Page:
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Gold Coast, Australia, June 2013

Wednesday, December 18th, 2013



In June the family took a short holiday to the Gold Coast in Australia. Took the kids to Sea World and Movie World and whale watching. Not much for photo taking but the whales and the beach sunset on the first day were great.

During the whale watching we got to follow a few whales for almost 45 minutes, and we saw dolphins along side the whales and even a sea turtle. Unfortunately we didn’t see the whales breach but lots of surfacing for air – blow holes, humps and tails.

The beach was amazing, even in the southern winter the water was fairly warm – warmer than the air in fact. We played in the surf a lot, I think that Tori may have enjoyed the time at the beach better than anything else. The beach as Surfers Paradise — and in fact the whole town — reminded me of Gulf Shores and my granddads beach house when I was a kid. Wonderful shallow surf you could wade out in for a long way, sugar sand and all. It just had that small beach town feel, not like the mega tourist beach towns. I will have to take Tori and Livi back again just to play on the beach.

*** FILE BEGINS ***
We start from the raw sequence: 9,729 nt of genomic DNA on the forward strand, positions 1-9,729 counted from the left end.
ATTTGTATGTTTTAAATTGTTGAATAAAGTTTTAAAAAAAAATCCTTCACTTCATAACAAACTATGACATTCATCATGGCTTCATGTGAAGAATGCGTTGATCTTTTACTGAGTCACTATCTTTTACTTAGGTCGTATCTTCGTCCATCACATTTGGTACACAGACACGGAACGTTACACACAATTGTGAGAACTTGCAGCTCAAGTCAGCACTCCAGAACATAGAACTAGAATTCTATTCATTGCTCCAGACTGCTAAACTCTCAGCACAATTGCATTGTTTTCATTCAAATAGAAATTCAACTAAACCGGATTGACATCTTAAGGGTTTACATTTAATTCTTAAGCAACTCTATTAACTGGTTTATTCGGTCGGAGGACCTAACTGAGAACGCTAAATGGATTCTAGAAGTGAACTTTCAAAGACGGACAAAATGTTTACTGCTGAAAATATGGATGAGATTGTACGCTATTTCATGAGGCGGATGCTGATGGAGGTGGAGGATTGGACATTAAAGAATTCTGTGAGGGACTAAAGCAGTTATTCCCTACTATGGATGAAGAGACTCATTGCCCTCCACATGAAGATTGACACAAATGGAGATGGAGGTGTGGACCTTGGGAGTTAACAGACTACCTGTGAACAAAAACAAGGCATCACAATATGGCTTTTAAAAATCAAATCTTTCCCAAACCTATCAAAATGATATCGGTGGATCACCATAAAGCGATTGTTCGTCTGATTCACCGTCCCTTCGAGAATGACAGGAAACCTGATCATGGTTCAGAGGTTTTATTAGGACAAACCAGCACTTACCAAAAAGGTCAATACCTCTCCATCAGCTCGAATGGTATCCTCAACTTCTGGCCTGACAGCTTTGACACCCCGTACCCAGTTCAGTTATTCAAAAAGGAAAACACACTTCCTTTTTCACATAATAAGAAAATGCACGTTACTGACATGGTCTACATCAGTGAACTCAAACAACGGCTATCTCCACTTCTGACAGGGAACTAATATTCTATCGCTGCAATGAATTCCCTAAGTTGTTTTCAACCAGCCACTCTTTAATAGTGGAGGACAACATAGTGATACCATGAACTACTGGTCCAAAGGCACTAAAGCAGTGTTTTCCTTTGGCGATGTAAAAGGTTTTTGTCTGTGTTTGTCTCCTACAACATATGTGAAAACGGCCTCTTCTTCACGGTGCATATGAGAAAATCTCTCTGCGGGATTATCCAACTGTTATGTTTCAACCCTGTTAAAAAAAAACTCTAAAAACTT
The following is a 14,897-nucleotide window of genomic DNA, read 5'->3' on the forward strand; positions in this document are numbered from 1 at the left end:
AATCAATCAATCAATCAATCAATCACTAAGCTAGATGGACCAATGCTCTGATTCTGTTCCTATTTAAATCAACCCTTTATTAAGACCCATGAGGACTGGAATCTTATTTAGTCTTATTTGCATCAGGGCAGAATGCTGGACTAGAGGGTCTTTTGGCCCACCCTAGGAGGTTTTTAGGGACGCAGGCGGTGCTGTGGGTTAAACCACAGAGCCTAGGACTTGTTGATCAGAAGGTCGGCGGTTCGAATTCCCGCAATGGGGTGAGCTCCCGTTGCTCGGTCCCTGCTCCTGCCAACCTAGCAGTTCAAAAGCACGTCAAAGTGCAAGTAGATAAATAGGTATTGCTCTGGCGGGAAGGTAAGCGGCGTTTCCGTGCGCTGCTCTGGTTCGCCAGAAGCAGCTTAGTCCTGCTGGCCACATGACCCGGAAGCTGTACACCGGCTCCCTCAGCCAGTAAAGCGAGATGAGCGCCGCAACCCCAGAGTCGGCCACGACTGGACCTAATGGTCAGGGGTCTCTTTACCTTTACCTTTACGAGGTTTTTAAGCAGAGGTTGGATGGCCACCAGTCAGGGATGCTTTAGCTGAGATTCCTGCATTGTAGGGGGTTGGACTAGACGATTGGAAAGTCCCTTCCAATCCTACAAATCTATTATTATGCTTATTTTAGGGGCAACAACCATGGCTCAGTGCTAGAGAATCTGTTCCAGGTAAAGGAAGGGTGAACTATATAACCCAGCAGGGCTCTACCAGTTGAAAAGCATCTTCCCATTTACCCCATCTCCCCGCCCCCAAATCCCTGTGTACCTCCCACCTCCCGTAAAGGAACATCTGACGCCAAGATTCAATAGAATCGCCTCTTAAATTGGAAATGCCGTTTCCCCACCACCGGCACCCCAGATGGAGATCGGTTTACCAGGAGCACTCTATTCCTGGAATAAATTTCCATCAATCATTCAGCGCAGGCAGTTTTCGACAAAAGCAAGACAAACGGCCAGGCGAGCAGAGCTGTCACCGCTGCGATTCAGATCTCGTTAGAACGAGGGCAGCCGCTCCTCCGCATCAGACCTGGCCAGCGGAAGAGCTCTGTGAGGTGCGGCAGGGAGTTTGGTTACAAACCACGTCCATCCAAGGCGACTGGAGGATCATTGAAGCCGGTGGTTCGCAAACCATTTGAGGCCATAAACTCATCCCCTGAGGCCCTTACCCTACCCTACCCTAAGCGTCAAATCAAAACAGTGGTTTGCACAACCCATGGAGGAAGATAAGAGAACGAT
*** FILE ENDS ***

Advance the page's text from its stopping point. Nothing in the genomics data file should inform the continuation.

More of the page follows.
Tel Aviv, Israel, May 2013

Friday, October 18th, 2013


I spent some time at work in Tel Aviv in May. Not much extra time for sightseeing or photography but I managed one evening walking along the beach. Israel seems to have amazing sunsets daily.

Prague, Czech Republic, November 2012

Tuesday, January 29th, 2013




I went to Prague for work. Just a few days for a conference, but I managed to slip out for an afternoon before the conference started and a morning before I flew off.

Prague is a beautiful city, and luckily the conference was in a hotel just outside the old town, so that even though I didn’t get much time I was able to walk around the most famous sites. It was an easy, 15 minute, walk from the hotel to old town square and the Astronomical Clock [] — so hard to read, that’s why they had to put ‘normal’ clocks on both sides of it. When I stopped at the clock there were people talking wedding photos, and not just one couple, but several — one in a horse-drawn carriage and one in a fancy car. And then there was these girls sitting outside the old town hall [] with their balloons looking sad, or maybe just exhausted.

A bit further from the hotel, down the cobblestone streets I visited Charles Bridge [], unfortunately it was a hazy week and I was never able to get a good shot of Prague Castle [] and St. Vitus Cathedral [] up on the hill overlooking the bridge and river.

On the other side of the bridge I visited the Lennon Wall []. A colorful experience. The wall is interesting mostly in that it is an organic thing, not planned by anyone.

Later I made it up the hill to Prague Castle but only had time to see St. Vitus and take a few shots of Prague’s bridges over the Vltava River. The haze however was horrible, so the only shot that was really worth the hike up the hill was the one of St. Vitus, where the haze looks more like morning fog.